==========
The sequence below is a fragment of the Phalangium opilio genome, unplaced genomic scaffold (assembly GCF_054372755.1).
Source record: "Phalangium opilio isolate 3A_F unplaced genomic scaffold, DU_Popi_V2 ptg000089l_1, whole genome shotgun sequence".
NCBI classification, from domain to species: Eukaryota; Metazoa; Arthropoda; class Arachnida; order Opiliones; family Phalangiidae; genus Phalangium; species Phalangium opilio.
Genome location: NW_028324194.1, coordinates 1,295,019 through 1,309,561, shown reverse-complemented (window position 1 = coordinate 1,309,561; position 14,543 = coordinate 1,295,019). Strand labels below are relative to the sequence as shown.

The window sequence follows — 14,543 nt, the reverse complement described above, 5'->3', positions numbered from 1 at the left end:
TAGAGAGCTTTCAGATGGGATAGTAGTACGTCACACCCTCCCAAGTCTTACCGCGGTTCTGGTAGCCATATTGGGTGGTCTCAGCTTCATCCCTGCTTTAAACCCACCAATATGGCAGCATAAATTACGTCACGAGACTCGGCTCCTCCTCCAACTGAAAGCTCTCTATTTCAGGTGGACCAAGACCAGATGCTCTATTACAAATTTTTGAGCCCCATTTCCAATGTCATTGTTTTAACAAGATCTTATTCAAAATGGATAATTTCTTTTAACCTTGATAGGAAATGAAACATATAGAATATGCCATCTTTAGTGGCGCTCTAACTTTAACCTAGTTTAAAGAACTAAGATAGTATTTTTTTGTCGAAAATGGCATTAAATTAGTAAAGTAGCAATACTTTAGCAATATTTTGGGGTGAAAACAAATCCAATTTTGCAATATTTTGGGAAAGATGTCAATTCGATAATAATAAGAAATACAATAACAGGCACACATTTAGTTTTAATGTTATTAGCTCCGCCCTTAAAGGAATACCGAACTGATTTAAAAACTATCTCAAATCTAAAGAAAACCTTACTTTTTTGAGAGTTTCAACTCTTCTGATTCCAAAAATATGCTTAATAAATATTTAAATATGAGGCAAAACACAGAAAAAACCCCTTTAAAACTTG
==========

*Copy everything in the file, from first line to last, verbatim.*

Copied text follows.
The sequence below is a fragment of the Phalangium opilio genome, unplaced genomic scaffold (assembly GCF_054372755.1).
Source record: "Phalangium opilio isolate 3A_F unplaced genomic scaffold, DU_Popi_V2 ptg000089l_1, whole genome shotgun sequence".
NCBI classification, from domain to species: Eukaryota; Metazoa; Arthropoda; class Arachnida; order Opiliones; family Phalangiidae; genus Phalangium; species Phalangium opilio.
Genome location: NW_028324194.1, coordinates 1,295,019 through 1,309,561, shown reverse-complemented (window position 1 = coordinate 1,309,561; position 14,543 = coordinate 1,295,019). Strand labels below are relative to the sequence as shown.

The window sequence follows — 14,543 nt, the reverse complement described above, 5'->3', positions numbered from 1 at the left end:
TAGAGAGCTTTCAGATGGGATAGTAGTACGTCACACCCTCCCAAGTCTTACCGCGGTTCTGGTAGCCATATTGGGTGGTCTCAGCTTCATCCCTGCTTTAAACCCACCAATATGGCAGCATAAATTACGTCACGAGACTCGGCTCCTCCTCCAACTGAAAGCTCTCTATTTCAGGTGGACCAAGACCAGATGCTCTATTACAAATTTTTGAGCCCCATTTCCAATGTCATTGTTTTAACAAGATCTTATTCAAAATGGATAATTTCTTTTAACCTTGATAGGAAATGAAACATATAGAATATGCCATCTTTAGTGGCGCTCTAACTTTAACCTAGTTTAAAGAACTAAGATAGTATTTTTTTGTCGAAAATGGCATTAAATTAGTAAAGTAGCAATACTTTAGCAATATTTTGGGGTGAAAACAAATCCAATTTTGCAATATTTTGGGAAAGATGTCAATTCGATAATAATAAGAAATACAATAACAGGCACACATTTAGTTTTAATGTTATTAGCTCCGCCCTTAAAGGAATACCGAACTGATTTAAAAACTATCTCAAATCTAAAGAAAACCTTACTTTTTTGAGAGTTTCAACTCTTCTGATTCCAAAAATATGCTTAATAAATATTTAAATATGAGGCAAAACACAGAAAAAACCCCTTTAAAACTTG